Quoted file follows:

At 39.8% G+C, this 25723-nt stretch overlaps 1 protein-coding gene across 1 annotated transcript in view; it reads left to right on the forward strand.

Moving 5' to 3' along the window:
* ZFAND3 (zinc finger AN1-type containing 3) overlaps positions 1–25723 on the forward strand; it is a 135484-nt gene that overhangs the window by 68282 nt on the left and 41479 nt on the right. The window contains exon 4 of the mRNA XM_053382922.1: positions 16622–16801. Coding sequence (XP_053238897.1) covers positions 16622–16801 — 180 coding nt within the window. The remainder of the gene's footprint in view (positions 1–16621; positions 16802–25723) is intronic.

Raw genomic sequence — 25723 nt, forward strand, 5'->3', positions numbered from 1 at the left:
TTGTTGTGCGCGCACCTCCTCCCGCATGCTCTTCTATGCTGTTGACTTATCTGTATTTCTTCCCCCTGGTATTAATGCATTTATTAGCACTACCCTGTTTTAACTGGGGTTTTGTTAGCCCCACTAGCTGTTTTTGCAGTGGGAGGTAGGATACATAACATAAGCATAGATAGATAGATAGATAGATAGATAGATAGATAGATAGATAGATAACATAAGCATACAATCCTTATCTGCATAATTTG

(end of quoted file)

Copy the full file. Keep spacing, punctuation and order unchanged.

At 39.8% G+C, this 25723-nt stretch overlaps 1 protein-coding gene across 1 annotated transcript in view; it reads left to right on the forward strand.

Moving 5' to 3' along the window:
* ZFAND3 (zinc finger AN1-type containing 3) overlaps positions 1–25723 on the forward strand; it is a 135484-nt gene that overhangs the window by 68282 nt on the left and 41479 nt on the right. The window contains exon 4 of the mRNA XM_053382922.1: positions 16622–16801. Coding sequence (XP_053238897.1) covers positions 16622–16801 — 180 coding nt within the window. The remainder of the gene's footprint in view (positions 1–16621; positions 16802–25723) is intronic.

Raw genomic sequence — 25723 nt, forward strand, 5'->3', positions numbered from 1 at the left:
TTGTTGTGCGCGCACCTCCTCCCGCATGCTCTTCTATGCTGTTGACTTATCTGTATTTCTTCCCCCTGGTATTAATGCATTTATTAGCACTACCCTGTTTTAACTGGGGTTTTGTTAGCCCCACTAGCTGTTTTTGCAGTGGGAGGTAGGATACATAACATAAGCATAGATAGATAGATAGATAGATAGATAGATAGATAGATAGATAGATAACATAAGCATACAATCCTTATCTGCATAATTTG